November 16, 2016 by Eric Mack
As I coach people across MAPMG in workplace performance skills I'm frequently asked if there is an easy way to find things in IBM Lotus Notes.
There is; in fact there are many easy ways to search in Notes. Here are a few of my most used methods:
- Within a document or view, type CTRL+F or click the binocular icon in the action bar at the top of the screen and follow the prompts
- You may sort the contents of a view by clicking on any column header that has a small up/down triangle next to it. This will refresh the view according to that column. From there, start typing what you are looking for and Lotus Notes will display a dialog box and move the selection to the first line beginning with the letters you typed.
- In most views, you can also click on the Magnifying glass icon or click on "View\Search" to display the search dialog. Give it a try!
- Another useful method to find something is to use the built-in Global Search tool in eProductivity, which makes it easy to search across your mail, archives, and Lotus Notes Reference or Notebook files in one click. No more opening each mail or archive file and searching it individually. Click. Search. Find.
Note: eProductivity is available without charge to all IBM Notes users at MAPMG. Learn More.
I hope you find this quick tip helpful. If there is a tip you'd like to see or share or if I can be of service, please let us know!
March 11, 2015 by Nathan Paul
After learning David Allen's Getting Things Done from Eric Mack for a year, I had a problem: on any given day, I had way more things marked as "due" than I could possibly get done. I dealt with it by taking all my incomplete items at the end of each day and changing the due date to the next day -- you can imagine how well that worked out.
...times 20, but better-defined
This continued until I realized something: I was putting due dates on a lot of things that weren't really due that day. This not only overloaded my to-do list, but gave me the extra mental stress of filtering my tasks, asking "Is this really due today?"
Here's how I solved this: by distinguishing between "due" and "like to do."
Continue Reading: "GTD: How to prevent an overload of "due today"" »
March 9, 2015 by Eric Mack
I've been astonished to find that many Notes users don't have access to the Workspace by default. Most of my life life in Notes is lived out of this view, and I can't imagine working without it.
Continue Reading: "The most useful view in IBM Lotus Notes that you're not using" »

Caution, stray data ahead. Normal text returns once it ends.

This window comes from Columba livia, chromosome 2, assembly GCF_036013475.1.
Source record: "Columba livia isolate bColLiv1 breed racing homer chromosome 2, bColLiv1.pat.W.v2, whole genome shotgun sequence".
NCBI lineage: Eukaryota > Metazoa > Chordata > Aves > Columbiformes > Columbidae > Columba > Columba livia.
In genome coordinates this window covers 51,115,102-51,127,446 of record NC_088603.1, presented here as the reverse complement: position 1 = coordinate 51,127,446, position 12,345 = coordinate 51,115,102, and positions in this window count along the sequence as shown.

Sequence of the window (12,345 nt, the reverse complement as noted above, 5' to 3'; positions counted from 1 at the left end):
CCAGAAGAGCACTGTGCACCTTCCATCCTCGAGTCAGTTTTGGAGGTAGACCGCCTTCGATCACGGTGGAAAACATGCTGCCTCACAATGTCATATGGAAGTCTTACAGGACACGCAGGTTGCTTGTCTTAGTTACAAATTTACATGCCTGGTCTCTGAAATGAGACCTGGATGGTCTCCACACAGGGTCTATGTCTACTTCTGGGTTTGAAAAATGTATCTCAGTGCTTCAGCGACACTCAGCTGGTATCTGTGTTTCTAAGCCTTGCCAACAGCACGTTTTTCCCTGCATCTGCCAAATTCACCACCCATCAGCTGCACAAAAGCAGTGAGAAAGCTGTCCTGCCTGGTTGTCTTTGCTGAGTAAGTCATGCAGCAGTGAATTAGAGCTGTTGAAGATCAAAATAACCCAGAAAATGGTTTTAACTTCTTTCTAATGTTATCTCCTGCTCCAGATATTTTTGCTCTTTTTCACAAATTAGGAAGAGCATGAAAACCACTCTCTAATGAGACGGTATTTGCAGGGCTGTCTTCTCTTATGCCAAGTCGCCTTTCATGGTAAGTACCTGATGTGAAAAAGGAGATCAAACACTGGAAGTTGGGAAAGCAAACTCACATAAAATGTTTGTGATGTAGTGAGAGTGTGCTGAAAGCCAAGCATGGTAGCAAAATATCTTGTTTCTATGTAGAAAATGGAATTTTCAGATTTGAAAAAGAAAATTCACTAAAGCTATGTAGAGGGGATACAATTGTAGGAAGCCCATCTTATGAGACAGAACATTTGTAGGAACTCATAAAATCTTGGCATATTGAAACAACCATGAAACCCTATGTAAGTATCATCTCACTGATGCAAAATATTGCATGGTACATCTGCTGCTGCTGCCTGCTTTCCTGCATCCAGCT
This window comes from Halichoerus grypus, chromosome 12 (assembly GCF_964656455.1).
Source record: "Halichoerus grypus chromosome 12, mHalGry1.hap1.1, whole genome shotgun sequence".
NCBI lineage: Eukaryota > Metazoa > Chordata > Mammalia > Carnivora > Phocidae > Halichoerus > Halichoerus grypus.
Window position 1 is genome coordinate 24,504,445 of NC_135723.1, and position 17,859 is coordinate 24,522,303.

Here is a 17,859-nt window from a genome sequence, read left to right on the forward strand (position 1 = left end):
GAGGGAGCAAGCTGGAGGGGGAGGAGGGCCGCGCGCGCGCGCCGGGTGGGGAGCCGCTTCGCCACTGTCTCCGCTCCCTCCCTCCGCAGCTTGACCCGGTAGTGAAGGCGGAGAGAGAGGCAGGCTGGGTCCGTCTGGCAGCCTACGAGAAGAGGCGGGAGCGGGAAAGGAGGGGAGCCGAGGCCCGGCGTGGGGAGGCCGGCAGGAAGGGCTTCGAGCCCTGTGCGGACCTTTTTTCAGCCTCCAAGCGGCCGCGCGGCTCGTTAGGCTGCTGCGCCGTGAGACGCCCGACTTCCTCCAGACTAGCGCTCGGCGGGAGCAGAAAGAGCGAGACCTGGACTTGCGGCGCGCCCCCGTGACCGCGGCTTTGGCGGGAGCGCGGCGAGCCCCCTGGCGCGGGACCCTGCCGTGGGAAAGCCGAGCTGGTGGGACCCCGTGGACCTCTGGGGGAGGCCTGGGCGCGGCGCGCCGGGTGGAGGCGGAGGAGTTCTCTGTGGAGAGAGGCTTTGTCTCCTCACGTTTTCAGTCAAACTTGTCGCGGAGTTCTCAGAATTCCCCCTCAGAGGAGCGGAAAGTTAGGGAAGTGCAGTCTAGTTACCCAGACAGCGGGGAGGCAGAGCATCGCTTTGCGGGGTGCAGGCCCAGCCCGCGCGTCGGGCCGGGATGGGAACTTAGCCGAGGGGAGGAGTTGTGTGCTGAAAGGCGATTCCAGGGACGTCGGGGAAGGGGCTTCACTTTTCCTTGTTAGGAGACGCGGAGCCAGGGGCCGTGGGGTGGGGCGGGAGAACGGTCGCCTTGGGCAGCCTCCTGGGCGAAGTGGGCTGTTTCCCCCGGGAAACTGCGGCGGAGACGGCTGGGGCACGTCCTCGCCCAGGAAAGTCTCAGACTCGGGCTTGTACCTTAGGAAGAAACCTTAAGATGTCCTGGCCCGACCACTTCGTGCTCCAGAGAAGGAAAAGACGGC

March 6, 2015 by Ryan Heathers & Eric Mack
Email has been a pandemic in the business world. I've sat with executive coaching clients and seen the emails creep in -- a new message every minute or two. Everywhere I've gone to consult and train, email has been one of the top complaints. It's insane.
Maybe your email is out of control right now (in fact, if you're still reading, I assume it is!) Here are 4 steps you can take to recover and put your inbox on cruise control:
1. Drag all emails that are 30 days or older from your inbox into an "Old Email" folder.
If you haven't responded in 30 days, there will probably be no consequence to ignoring them. This gives you a manageable inbox to work with.
Continue Reading: "4 Steps to Recover from Email Overwhelm " »
March 5, 2015 by Eric Mack
1. Turn on bookmarks
To do this, open the "View" menu and select "Dock the Open List." I know that doesn't make any sense, but I just deliver the mail.
Continue Reading: "Three steps to use Bookmarks in IBM Lotus Notes" »
February 12, 2015 by Eric Mack
Multitasking is not working smarter -- just the opposite, in fact. This a quick, colorful infographic from Visual.ly and Fuze shows how multitasking actually slows you down and even decreases your IQ!
Click here to view.
How to instantly create new Projects, Actions, and Calendar entries from anywhere within Lotus Notes
January 21, 2015 by Eric Mack
Here's how to do it:
For Projects: press the Alt key, then type C M P
For Actions: press the Alt key, then type C M A
For Calendar: press the Alt key, then type C M C
Edit your new document, then save and close. It's that easy. Your Mail file doesn't even have to be open.
If you're using "vanilla" Notes without eProductivity, here's what to do instead:
For To-Do's: press the Alt key, then type C M T
For Calendar: press the Alt key, then type C M C
Also, in case you didn't know, here's on of the best keyboard shortcuts ever: to create a new email, hold Ctrl and press M.